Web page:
UNITED STATES—Spark up a conversation at a dinner party over which is the single most famous movie car in history and you will doubtlessly be served a barrage of opinions. While these opinions are being shoved down your throat, as you attempt to feign pleasure in your host’s culinary dabblings, you may think to yourself, “Yes, that was a great car, but I’m not always in the mood for Italian. I need a little variety now and then.” For those of us who prefer a good ensemble cast rather than a single star car the selection of films becomes a bit sparser, however. Yes, true car connoisseurs generally need more than just one fancy four-wheeled vehicle featured in a few action sequences. We need a sampler platter featuring cars from all over the globe. We need layers and layers of exhaust notes and induction roars. We need a star-studded cast of iconic motors to fill the screen at every moment. We need movies like the following three:
The Cannonball Run (1981):
The Cannonball Run doesn’t pretend to be a serious character driven art house piece of cinematic brilliance. Quite the contrary. In the process of featuring over 80 vehicles either participating in an illegal cross-country race or foiling it (sometimes inadvertently), The Cannonball Run manages to poke a little fun at itself. For example, the character, Roger Moore, played by Roger Moore himself, is a parody of James Bond 007 to the point at which the character bounces back and forth between multiple personalities, struggling to identify which reality he inhabits: that of the actor or that of the British secret agent. Given the era in which the film was released, it is difficult to not notice the uncanny resemblance between Roger’s character and then U.S. president, Ronald Reagan. Reagan, himself, often borrowed lines from his own movies to include in his real-life speeches.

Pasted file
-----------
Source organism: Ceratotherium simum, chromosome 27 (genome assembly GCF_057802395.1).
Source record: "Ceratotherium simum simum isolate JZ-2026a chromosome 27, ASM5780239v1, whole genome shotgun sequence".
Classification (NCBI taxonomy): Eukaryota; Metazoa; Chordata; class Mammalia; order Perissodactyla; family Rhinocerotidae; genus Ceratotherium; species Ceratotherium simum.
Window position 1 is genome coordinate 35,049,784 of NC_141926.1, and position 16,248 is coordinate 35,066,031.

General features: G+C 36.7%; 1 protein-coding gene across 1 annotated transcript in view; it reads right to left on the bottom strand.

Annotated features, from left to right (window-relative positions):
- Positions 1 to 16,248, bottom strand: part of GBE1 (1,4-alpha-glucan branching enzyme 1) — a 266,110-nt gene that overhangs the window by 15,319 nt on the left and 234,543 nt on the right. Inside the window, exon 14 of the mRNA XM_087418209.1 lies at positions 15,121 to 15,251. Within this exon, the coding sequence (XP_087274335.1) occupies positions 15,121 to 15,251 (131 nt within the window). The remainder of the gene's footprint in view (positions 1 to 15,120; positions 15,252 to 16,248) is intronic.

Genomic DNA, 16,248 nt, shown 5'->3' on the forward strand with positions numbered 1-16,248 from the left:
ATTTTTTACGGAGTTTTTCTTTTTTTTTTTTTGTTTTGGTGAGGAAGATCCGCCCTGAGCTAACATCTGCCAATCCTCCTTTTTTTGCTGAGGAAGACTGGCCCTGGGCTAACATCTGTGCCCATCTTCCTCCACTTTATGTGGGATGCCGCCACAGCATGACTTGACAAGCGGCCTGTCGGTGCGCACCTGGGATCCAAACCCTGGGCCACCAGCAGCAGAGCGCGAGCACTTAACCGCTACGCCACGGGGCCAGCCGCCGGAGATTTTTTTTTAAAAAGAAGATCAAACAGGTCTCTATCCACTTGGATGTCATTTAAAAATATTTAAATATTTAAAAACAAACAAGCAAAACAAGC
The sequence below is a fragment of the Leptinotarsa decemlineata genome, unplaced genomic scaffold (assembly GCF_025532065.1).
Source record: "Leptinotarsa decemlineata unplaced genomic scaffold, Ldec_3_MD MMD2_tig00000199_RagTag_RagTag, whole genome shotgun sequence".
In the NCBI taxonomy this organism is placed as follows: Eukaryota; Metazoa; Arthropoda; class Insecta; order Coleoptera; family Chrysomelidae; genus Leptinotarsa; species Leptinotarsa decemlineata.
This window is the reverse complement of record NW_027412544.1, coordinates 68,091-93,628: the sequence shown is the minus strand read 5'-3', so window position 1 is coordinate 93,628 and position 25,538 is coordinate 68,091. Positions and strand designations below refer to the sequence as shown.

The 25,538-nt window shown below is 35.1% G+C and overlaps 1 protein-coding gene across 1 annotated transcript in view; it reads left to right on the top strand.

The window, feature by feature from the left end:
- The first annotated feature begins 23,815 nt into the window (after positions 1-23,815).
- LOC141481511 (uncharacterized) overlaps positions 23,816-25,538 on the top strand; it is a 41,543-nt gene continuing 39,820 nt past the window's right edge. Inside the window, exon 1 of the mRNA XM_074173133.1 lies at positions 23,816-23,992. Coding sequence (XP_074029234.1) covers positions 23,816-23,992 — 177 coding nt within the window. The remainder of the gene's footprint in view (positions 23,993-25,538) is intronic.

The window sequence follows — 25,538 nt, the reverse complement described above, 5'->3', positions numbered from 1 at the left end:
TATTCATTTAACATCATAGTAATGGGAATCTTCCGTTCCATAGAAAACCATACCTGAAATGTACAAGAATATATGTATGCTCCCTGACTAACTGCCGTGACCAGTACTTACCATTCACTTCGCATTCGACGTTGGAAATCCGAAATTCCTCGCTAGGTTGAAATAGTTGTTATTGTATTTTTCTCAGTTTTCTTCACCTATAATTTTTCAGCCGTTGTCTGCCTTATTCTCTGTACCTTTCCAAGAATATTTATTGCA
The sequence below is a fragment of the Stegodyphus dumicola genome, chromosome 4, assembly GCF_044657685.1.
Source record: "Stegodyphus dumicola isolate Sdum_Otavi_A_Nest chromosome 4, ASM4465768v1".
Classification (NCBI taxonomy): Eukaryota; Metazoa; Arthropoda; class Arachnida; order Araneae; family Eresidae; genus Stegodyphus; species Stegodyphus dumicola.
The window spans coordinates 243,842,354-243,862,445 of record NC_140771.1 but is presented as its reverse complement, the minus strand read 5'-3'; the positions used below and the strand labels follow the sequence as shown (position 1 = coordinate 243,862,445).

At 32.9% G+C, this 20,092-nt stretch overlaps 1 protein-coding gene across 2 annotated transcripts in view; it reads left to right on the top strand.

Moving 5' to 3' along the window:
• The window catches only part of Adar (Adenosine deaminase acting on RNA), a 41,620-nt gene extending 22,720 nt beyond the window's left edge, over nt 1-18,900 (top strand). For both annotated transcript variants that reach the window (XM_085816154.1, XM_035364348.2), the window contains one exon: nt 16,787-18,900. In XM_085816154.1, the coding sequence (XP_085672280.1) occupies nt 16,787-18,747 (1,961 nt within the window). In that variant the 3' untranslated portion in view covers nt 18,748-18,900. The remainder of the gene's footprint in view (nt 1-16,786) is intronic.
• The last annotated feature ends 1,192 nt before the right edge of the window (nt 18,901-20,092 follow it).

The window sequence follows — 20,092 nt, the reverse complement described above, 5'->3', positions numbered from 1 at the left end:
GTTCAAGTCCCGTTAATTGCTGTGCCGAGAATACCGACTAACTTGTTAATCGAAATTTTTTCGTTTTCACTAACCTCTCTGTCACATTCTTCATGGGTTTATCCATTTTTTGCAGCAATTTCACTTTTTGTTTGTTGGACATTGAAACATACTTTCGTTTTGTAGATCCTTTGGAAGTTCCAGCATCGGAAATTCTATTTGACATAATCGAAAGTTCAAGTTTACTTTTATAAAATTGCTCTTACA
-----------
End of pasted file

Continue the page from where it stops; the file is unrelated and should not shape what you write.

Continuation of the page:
Gone in 60 Seconds (2000):
While Gone in 60 Seconds attempts to pass itself off as an action drama, most car buffs aren’t fooled by the pretense. This is first and foremost a movie about cars for people who love cars. The film even goes as far as devising an excuse to name each and every car. In fact, the primary conflict occurs between the main character and one of the many (over 100) cars featured in the film. Taking on a bit of a “Moby Dick” vibe towards its climax, Gone in 60 seconds manages to satisfy those who enjoy searching for symbolism and other cinematic elements as well.
The Fast and the Furious (2001):
While catering to the newly emerging import tuner enthusiasts, The Fast and the Furious offered up a giant sushi platter (most of the cars are Japanese imports) of close to 90 highly modified vehicles. The resurrection of a Toyota Supra (take a hint, Toyota) and the demise of a classic 1970 Dodge Charger prove to be the most dramatic moments in this film despite how hard the actors try to make you choose them over their four-wheeled co-stars. To their own detriment, the later films in the franchise tend to focus more on the human relationships. The original, though, is all about the cars.
Do you agree with our list? Please let us know if we’ve missed a film that would fit perfectly amongst these three. Or, if you have an entirely different list, feel free to share it in the comments section.